A DRAFT set of principles guiding Rust development and its open source organization.
- A language empowering everyone to build reliable and efficient software.
- An open-source community focused on creating, designing, and maintaining that language and its ecosystem.
The Rustacean principles are a set of principles which guide us in building Rust. They begin with a description of how Rust empowers its users. This section describes the various goals that we shoot for when designing elements of Rust.
Rust is developed and maintained by the members of its various teams. The next section of this site, How to Rustacean, is a guide for the ways that members of those teams are expected to act. You can think of it like a companion to the Code of Conduct: whereas the CoC describes the bare minimum expected of any Rust participant, the How to Rustacean section describes what is means to excel.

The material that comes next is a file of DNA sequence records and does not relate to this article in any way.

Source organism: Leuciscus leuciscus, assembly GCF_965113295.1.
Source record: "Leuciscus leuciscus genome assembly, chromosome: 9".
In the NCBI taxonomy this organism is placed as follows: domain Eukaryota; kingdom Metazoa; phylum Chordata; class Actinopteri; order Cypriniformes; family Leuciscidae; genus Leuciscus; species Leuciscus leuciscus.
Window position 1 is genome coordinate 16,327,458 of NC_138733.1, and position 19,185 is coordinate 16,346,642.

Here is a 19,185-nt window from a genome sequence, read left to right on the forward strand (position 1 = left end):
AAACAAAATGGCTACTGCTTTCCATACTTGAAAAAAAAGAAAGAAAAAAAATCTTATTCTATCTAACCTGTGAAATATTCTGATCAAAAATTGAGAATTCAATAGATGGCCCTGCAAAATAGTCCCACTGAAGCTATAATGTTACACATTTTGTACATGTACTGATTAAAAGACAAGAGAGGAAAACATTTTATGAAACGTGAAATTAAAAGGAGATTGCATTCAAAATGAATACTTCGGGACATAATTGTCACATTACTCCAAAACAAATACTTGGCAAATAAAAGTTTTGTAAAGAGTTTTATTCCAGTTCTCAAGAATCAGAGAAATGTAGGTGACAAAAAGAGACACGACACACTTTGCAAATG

Finally, the case studies section applies both the previous sections to various examples from Rust's history, and shows how the principles can help guide us.
For the principles to be a success, they need to be more than words on a website. The hope is that they will become something that we actively reference all the time as we go about our work in the Rust org.
As an example, when working through a design tradeoff, it may be helpful to see whether you can phrase the underlying values in terms of named values like [productivity] or [transparency]. The ordering and prioritization may help in resolving the tradeoff. We can also rate designs along these axes, which may help spur useful ideas for how designs can be improved.
When it comes to the How to Rustacean section, it's a great guide that we can all use for ourselves. It's also a good idea to look for opportunities to point out when people are doing a good job -- e.g., "great job paying it forward". The principles can also be useful when thinking about prospective members of a team. Can you come up with concrete examples where they exemplified these principles? What about places where they fell short? The principles can be a useful tool for communicating this to people without it feeling like personal criticism.